Zoning is a system used to classify pieces of privately owned real estate. Cities, counties and states using zoning to classify property according to its “land use.”
States creates laws, or “statutes,” to regulate zoning, and cities pass “ordinances,” which are similar to laws, but have less power. A state law would trump a city ordinance in a dispute.
The major classifications for types of property are residential (for peoples’ residences) and commercial (for businesses). Another major classification is “industrial,” for properties with factories or other buildings which require special considerations. Additional categories are agricultural, and recreational.
There are also subdivisions within these broad categories. For example, within the residential classification, you would have different types of housing including single-family and multiple-family dwellings.
Zoning disputes sometimes arise for a number of reasons. Some of the most common reasons are listed below.
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Zoning disputes may involve a dispute between two private, single-family homeowners, as in when two neighbors have a dispute over where the property line is. More often, disputes occur between a private commercial property and the local city government.
These types of zoning disputes typically involve a commercial building that is located very near to residential neighborhoods. Below are some common zoning disputes:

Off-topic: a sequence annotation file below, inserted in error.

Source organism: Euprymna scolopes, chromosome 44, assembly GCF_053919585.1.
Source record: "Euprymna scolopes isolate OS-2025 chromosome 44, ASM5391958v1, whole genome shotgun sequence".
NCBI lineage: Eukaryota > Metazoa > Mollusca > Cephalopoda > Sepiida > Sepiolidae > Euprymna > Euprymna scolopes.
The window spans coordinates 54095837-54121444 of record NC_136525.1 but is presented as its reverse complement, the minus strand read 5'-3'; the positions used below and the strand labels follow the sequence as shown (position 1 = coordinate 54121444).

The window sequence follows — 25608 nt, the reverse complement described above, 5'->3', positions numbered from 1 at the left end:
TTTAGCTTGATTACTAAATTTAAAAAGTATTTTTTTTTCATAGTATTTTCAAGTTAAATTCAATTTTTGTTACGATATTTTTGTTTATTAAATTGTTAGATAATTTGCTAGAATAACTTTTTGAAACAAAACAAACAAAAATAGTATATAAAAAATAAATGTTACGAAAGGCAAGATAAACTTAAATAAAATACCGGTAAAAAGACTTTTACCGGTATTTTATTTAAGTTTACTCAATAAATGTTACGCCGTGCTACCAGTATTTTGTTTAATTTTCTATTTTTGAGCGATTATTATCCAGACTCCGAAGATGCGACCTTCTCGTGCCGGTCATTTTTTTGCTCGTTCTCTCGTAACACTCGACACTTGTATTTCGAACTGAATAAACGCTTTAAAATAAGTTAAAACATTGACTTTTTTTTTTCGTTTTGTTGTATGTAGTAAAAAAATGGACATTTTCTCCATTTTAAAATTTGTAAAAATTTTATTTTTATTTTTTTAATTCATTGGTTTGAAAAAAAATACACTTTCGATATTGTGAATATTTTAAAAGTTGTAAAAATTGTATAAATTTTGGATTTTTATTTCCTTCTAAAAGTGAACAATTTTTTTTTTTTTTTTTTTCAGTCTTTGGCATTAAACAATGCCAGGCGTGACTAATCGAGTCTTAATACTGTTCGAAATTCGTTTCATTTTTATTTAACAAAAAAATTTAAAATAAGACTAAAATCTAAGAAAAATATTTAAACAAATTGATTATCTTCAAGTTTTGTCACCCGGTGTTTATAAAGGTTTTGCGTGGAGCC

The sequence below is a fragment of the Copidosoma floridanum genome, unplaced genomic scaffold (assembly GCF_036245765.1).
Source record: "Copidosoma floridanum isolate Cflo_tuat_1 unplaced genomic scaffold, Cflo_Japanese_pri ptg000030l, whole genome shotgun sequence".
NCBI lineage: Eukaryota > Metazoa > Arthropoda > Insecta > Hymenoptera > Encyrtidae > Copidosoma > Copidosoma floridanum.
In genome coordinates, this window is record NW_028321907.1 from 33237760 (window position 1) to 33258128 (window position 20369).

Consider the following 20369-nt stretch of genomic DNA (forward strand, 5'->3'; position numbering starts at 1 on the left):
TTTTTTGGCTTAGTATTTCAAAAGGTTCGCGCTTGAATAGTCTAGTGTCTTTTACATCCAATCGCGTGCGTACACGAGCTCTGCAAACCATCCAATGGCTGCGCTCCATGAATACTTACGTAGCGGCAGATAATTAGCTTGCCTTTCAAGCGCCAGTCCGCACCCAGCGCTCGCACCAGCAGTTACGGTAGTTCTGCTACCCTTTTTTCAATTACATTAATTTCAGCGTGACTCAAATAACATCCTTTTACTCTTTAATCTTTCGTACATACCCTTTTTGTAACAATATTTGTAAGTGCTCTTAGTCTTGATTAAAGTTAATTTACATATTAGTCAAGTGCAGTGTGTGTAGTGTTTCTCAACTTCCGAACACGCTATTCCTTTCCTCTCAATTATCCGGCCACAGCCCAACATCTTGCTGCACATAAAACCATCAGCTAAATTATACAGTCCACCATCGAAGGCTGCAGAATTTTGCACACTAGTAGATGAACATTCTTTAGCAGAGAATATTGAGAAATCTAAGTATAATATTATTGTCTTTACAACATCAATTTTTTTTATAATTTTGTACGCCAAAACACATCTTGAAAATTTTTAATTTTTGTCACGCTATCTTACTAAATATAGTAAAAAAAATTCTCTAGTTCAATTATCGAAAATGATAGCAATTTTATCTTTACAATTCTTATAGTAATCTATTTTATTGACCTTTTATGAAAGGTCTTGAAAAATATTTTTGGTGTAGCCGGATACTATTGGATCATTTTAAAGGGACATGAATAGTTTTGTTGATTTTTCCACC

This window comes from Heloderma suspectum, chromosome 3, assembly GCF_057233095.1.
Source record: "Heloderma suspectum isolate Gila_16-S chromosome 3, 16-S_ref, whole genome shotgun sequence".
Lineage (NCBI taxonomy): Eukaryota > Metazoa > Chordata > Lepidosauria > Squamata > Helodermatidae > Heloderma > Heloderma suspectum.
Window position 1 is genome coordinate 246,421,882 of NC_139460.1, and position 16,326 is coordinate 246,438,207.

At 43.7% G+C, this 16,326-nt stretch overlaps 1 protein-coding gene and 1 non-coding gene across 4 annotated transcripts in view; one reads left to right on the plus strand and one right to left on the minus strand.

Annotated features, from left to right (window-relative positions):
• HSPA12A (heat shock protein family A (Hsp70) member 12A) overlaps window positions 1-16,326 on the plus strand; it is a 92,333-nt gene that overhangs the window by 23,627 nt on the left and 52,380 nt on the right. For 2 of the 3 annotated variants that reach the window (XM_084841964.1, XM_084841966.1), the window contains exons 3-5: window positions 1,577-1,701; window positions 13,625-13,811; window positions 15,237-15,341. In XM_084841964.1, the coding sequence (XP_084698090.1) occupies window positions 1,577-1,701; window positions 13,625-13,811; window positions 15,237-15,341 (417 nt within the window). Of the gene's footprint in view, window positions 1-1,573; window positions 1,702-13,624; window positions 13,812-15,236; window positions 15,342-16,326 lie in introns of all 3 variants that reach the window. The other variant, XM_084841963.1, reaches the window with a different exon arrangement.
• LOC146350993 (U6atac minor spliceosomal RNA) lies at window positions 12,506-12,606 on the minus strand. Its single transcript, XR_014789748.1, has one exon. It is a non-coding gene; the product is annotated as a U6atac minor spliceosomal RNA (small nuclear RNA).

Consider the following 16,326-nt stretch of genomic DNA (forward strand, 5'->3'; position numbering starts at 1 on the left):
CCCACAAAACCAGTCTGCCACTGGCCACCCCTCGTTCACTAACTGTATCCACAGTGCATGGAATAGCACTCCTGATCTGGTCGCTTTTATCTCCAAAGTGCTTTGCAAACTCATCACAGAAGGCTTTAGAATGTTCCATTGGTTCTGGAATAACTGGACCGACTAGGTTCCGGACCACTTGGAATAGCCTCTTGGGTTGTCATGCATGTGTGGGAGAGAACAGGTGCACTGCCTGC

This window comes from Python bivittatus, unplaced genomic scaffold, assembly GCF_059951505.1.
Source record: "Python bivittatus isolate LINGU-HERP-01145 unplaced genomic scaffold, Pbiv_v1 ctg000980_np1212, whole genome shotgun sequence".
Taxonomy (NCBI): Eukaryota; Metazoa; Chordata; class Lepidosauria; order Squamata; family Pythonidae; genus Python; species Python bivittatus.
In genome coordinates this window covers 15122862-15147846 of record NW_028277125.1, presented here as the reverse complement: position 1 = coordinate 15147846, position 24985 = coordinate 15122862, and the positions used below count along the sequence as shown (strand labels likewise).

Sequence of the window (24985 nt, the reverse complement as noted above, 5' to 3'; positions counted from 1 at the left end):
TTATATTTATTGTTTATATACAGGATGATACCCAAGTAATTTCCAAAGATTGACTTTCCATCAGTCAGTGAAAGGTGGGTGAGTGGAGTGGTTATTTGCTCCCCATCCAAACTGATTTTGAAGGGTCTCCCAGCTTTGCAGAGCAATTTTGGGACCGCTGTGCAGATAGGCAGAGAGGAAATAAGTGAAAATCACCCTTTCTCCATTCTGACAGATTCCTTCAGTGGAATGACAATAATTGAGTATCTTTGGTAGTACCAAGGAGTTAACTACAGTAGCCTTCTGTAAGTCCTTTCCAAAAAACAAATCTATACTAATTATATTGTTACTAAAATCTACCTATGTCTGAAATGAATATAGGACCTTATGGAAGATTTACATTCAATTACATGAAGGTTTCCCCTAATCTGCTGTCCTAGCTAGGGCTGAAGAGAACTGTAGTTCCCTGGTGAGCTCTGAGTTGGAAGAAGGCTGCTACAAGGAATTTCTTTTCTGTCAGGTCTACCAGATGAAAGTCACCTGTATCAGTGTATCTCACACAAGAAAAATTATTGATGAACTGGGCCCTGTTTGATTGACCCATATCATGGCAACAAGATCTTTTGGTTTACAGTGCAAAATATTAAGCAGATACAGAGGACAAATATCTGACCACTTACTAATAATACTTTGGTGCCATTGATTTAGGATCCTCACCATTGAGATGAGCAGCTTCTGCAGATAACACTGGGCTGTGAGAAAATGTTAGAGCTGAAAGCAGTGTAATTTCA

- The commercial business owner’s parking lot is near a residential area
- Residential owners’ views are obstructed because a commercial building is too tall
- Commercial signs are placed so that they clutter a neighborhood
- “Setback” issues: Setback refers to the minimum distance that a building can be located from a property line. Most setback ordinances are meant to avoid disputes over access to sunlight or ventilation. They may also be somewhat aesthetic in nature, i.e., to avoid an “overcrowded” appearance of a certain zone. They may also involve the distance of a building from the roadway for safety purposes
- Industrial, agricultural or commercial properties cause noise, air and water pollution to nearby properties
For a small, property-lines-between-neighbors-variety dispute, the typical first step is to file a claim with the city, or other local government. This type of dispute will often call upon the parties involved to resolve the dispute among themselves. If this fails, the local government may then intervene to resolve the matter.
Of course, the neighbors may also file a civil lawsuit to begin with. Particularly in matters where discrimination of some kind is suspected, this will be more common. Lawsuits are also more common in cases where one party’s resources far outweigh the others. An example of this would be a residential homeowner filing a suit against a large commercial retailer next door.
In a zoning lawsuit, the typical remedy is a court injunction ordering one of the parties to cease illegal or unlawful activities (such as illegal dumping or toxic pollution). In many zoning lawsuits, damages awards can be issued if the dispute caused one of the parties to experience economic losses.
Because zoning ordinances can affect entire groups of a local population, many zoning lawsuits are filed as a class action lawsuit.
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A local real estate attorney in your area will be familiar with local zoning laws and ordinances. They can help you determine the zoning laws that apply to your property, evaluate your dispute, and suggest remedies. They can also represent you if you need to file a lawsuit, after you have already requested/petitioned for a zoning change with your local city government.